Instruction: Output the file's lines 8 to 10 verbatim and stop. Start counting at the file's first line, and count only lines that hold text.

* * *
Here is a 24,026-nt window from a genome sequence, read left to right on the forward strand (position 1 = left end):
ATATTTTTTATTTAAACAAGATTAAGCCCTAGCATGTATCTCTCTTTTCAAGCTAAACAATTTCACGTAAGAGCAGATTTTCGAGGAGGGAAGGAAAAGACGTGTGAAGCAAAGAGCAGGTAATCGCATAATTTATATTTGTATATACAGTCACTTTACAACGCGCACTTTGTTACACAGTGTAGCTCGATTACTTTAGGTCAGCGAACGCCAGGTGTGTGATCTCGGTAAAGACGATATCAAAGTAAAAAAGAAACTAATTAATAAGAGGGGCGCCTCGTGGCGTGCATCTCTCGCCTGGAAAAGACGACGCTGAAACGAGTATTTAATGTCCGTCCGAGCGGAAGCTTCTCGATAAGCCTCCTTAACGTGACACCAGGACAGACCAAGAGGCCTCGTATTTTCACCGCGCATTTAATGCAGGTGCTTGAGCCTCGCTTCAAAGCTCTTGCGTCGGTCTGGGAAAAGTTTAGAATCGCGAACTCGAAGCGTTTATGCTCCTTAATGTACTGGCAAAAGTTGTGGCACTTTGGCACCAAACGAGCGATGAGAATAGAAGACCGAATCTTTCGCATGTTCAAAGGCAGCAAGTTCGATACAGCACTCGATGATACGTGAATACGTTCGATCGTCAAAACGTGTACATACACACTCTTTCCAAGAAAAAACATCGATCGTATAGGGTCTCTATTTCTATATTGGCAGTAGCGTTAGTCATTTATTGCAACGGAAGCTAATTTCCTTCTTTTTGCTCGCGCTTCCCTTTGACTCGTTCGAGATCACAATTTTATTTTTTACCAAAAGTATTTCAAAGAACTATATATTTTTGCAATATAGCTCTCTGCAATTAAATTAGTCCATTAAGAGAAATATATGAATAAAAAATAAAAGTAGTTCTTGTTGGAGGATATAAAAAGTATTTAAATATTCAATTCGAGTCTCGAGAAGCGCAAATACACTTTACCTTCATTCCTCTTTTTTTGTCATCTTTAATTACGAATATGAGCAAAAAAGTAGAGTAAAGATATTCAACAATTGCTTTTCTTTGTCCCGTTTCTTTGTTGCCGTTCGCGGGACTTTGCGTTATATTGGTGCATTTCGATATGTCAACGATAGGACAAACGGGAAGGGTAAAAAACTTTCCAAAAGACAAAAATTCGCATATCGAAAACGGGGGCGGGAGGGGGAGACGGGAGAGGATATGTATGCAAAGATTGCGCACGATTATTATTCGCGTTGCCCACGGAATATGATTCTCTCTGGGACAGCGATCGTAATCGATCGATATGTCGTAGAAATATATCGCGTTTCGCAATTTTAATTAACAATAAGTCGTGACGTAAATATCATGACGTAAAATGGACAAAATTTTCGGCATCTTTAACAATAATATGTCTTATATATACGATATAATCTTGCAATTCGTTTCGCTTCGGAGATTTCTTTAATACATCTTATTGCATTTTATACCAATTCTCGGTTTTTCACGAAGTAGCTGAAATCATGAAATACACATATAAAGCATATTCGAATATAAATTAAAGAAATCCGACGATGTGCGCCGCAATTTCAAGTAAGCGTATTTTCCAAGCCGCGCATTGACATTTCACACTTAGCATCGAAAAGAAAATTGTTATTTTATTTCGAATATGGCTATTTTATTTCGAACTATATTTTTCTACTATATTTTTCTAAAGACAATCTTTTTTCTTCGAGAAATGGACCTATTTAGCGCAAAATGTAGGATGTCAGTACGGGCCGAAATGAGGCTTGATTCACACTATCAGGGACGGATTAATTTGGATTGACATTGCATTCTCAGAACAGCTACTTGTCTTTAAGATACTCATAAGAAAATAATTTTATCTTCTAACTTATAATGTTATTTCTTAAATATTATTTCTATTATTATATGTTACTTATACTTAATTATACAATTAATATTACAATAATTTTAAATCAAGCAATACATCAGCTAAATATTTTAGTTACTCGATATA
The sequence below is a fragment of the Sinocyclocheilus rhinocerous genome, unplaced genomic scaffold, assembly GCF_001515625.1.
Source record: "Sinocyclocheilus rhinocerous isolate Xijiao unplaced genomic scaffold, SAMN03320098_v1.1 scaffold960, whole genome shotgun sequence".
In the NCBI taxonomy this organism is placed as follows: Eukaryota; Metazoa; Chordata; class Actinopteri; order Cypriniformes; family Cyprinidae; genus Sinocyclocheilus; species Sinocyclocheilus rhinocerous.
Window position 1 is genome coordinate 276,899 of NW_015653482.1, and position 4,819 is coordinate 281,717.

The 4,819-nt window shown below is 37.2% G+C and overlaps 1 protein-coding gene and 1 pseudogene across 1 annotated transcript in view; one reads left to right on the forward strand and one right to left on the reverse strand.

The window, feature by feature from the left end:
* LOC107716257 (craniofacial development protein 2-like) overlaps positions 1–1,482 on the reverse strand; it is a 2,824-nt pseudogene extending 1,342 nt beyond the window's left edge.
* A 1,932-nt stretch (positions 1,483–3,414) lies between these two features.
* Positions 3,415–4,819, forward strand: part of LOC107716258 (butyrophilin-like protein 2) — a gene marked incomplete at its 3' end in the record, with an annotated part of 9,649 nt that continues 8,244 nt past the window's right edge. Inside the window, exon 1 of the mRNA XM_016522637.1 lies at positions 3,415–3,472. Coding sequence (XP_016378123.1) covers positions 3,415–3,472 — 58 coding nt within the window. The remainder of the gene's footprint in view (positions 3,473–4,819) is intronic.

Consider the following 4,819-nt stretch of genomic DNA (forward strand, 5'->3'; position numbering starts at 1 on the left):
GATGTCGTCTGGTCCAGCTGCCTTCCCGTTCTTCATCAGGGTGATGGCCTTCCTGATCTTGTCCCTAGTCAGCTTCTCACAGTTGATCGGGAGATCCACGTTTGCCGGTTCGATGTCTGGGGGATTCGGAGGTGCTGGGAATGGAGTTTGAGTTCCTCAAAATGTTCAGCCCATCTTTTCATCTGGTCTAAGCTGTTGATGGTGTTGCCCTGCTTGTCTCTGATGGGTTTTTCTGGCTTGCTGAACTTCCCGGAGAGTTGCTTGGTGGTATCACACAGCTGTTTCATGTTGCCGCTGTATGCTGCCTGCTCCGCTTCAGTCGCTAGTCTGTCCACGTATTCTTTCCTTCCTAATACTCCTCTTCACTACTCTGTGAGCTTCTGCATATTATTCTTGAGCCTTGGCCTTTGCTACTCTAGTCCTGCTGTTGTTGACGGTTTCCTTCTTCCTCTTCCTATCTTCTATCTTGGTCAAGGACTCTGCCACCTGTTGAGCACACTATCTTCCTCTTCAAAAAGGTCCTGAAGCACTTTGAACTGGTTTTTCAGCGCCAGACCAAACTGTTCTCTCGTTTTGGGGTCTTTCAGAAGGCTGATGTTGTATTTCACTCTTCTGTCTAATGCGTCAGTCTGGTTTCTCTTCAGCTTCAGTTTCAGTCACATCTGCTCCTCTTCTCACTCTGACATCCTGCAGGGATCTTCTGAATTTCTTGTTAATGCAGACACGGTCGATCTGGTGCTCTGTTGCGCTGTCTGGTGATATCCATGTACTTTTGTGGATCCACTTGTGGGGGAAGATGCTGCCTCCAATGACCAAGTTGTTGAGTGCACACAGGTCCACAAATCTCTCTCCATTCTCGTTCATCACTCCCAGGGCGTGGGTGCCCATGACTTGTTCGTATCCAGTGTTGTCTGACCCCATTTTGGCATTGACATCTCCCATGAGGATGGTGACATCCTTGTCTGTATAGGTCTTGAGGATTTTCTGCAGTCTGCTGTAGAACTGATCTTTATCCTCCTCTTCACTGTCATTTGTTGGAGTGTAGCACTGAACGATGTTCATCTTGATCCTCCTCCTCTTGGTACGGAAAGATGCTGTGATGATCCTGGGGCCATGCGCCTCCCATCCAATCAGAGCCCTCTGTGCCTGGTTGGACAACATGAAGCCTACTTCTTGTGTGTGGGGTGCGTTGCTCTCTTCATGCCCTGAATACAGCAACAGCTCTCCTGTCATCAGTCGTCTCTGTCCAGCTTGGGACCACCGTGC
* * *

The window, feature by feature from the left end:
* LOC107716257 (craniofacial development protein 2-like) overlaps positions 1–1,482 on the reverse strand; it is a 2,824-nt pseudogene extending 1,342 nt beyond the window's left edge.
* A 1,932-nt stretch (positions 1,483–3,414) lies between these two features.